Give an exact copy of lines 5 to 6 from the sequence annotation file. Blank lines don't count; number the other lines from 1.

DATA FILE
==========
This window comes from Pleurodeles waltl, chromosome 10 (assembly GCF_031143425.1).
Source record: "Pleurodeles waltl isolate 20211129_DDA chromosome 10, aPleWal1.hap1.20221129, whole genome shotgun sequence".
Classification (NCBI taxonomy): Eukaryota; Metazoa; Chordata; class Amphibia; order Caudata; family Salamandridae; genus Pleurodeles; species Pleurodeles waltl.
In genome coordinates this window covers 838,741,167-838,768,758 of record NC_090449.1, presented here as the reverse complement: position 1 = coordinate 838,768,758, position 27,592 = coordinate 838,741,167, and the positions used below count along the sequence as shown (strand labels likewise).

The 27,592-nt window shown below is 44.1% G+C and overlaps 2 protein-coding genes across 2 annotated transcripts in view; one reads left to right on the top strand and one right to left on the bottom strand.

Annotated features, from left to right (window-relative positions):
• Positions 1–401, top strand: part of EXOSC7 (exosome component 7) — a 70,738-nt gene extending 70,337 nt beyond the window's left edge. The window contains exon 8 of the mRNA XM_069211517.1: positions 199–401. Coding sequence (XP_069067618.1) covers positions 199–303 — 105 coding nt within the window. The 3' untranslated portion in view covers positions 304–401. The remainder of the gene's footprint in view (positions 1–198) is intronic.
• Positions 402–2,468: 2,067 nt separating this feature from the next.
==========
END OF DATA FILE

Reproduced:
The 27,592-nt window shown below is 44.1% G+C and overlaps 2 protein-coding genes across 2 annotated transcripts in view; one reads left to right on the top strand and one right to left on the bottom strand.

Annotated features, from left to right (window-relative positions):